Snapshots of a disappearing world.
On Albert Kahns archives of the world and his quest to unite people with empathy and understanding through color photography in in the early 1900s.
In an attempt to show the beauty of human life around the globe as well as creating a deeper sense of compassion and understanding across cultural barriers Albert Kahn, a wealthy banker in Paris, sent photographers to over 50 countries to capture life on earth.
Albert Kahn was a pacifist and a humanitarian with an urge to find new ways to prevent conflict between nations. A quest he started long before the invention of portable color photography. In 1898 he founded Bourses de Voyage Autour du Monde – a program that awarded travel grants to young academics. He believed the participants would use their experiences of diverse cultures to send out a more progressive view of what it is to be a human being. He strongly believed this sharing of knowledge could be a real force for human god.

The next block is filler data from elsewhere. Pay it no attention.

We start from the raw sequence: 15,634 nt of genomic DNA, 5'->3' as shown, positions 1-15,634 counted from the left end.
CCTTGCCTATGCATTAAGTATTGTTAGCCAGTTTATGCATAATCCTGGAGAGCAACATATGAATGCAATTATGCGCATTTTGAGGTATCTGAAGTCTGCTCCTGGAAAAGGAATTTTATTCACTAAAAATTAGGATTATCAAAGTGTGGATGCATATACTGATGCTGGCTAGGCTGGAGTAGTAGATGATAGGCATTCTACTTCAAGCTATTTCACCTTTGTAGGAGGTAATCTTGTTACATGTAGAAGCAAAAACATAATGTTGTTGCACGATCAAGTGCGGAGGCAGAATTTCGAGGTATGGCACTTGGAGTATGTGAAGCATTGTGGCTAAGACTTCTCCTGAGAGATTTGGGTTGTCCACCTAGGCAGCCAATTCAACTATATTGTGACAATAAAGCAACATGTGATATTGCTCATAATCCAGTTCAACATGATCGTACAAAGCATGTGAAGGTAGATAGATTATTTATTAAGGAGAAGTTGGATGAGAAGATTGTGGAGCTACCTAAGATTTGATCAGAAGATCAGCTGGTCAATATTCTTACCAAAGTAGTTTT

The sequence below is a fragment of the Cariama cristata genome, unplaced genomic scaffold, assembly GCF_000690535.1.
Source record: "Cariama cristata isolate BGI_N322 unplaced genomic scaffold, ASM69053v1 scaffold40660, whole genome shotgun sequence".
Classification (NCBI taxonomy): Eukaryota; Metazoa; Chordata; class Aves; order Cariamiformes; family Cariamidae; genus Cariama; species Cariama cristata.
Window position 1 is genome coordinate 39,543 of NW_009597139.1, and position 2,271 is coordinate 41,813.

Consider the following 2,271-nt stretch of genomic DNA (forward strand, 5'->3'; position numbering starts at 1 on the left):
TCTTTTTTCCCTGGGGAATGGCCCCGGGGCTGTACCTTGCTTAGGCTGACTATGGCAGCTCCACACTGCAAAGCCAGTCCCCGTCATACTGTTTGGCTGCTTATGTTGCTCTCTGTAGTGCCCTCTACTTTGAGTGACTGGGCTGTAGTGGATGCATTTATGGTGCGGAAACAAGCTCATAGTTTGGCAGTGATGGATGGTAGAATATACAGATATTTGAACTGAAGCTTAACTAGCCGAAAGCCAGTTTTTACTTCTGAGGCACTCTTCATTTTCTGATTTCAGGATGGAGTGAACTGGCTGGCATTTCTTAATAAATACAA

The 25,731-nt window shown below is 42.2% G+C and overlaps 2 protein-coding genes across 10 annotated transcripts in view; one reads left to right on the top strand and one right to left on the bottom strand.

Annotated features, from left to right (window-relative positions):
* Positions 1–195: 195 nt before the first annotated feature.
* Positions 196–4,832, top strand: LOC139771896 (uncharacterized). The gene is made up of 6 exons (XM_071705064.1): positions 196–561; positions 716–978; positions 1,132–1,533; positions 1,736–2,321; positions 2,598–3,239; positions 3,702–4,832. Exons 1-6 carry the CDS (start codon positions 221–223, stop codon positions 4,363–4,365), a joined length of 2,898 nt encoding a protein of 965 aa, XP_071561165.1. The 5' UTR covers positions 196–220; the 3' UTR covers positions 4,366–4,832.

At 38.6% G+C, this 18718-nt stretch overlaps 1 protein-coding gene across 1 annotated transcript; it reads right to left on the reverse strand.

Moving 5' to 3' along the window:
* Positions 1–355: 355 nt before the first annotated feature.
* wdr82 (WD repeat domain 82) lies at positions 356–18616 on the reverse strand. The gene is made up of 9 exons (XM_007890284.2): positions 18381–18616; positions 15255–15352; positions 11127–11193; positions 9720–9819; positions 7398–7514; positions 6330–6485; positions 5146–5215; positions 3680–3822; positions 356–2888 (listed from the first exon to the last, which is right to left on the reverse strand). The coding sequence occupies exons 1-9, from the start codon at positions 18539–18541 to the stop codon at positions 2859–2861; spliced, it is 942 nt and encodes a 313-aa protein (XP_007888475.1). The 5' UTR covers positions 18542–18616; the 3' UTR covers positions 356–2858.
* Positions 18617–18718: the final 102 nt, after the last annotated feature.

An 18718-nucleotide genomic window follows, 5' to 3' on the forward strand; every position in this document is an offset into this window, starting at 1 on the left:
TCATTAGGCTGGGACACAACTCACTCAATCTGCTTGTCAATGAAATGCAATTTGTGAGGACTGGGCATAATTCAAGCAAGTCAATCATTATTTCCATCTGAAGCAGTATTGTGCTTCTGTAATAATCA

In 1907 the Lumiére brothers invented the autochrome. This new technology, made mainly from potato starch, made it possible to produce color photography with a standard glass-plate camera. For the first time in history color photography was portable. For Kahn this presented unlimited possibilities and was the beginning of the project that came to be known as Albert Kahns Archives of the Planet. He now had a great new educational tool to help him promote his convictions. The following twenty-two years he hired a large number of photographers and sent them out into the world. The project resulted in an archive of over 72.000 photographs and 120 hours of film.
His collection presents to us a world in a state of change. It is hard not to be drawn in to the pictures, in them it always seems to be summer and time seems to have frozen. A time mainly portrayed in black and white is given back a sense of life that only the touch of color can provide. The photos are uncompromising and without judgement. They tell us a story about a world still not modified after/or erased by a relentless intervening globalization. Kahns archive is truly mesmerizing.